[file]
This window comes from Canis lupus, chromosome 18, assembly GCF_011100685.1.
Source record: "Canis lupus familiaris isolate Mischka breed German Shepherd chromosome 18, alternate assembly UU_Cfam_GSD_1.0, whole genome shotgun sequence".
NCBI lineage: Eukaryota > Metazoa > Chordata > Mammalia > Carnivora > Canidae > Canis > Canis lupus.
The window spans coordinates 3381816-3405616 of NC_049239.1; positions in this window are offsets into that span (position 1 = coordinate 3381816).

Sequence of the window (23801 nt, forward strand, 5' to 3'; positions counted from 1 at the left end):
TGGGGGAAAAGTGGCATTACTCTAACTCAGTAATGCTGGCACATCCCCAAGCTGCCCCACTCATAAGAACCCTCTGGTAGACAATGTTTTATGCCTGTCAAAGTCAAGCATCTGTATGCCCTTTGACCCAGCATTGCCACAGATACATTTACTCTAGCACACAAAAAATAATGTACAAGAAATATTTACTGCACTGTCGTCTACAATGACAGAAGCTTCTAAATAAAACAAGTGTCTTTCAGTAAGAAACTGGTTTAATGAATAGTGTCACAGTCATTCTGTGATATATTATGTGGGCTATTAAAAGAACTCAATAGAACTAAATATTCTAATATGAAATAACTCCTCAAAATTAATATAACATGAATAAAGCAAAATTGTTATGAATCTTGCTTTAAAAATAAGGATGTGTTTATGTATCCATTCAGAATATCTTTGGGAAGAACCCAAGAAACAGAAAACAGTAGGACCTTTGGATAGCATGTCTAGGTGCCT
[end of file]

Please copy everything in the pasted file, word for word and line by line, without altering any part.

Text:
This window comes from Canis lupus, chromosome 18, assembly GCF_011100685.1.
Source record: "Canis lupus familiaris isolate Mischka breed German Shepherd chromosome 18, alternate assembly UU_Cfam_GSD_1.0, whole genome shotgun sequence".
NCBI lineage: Eukaryota > Metazoa > Chordata > Mammalia > Carnivora > Canidae > Canis > Canis lupus.
The window spans coordinates 3381816-3405616 of NC_049239.1; positions in this window are offsets into that span (position 1 = coordinate 3381816).

Sequence of the window (23801 nt, forward strand, 5' to 3'; positions counted from 1 at the left end):
TGGGGGAAAAGTGGCATTACTCTAACTCAGTAATGCTGGCACATCCCCAAGCTGCCCCACTCATAAGAACCCTCTGGTAGACAATGTTTTATGCCTGTCAAAGTCAAGCATCTGTATGCCCTTTGACCCAGCATTGCCACAGATACATTTACTCTAGCACACAAAAAATAATGTACAAGAAATATTTACTGCACTGTCGTCTACAATGACAGAAGCTTCTAAATAAAACAAGTGTCTTTCAGTAAGAAACTGGTTTAATGAATAGTGTCACAGTCATTCTGTGATATATTATGTGGGCTATTAAAAGAACTCAATAGAACTAAATATTCTAATATGAAATAACTCCTCAAAATTAATATAACATGAATAAAGCAAAATTGTTATGAATCTTGCTTTAAAAATAAGGATGTGTTTATGTATCCATTCAGAATATCTTTGGGAAGAACCCAAGAAACAGAAAACAGTAGGACCTTTGGATAGCATGTCTAGGTGCCT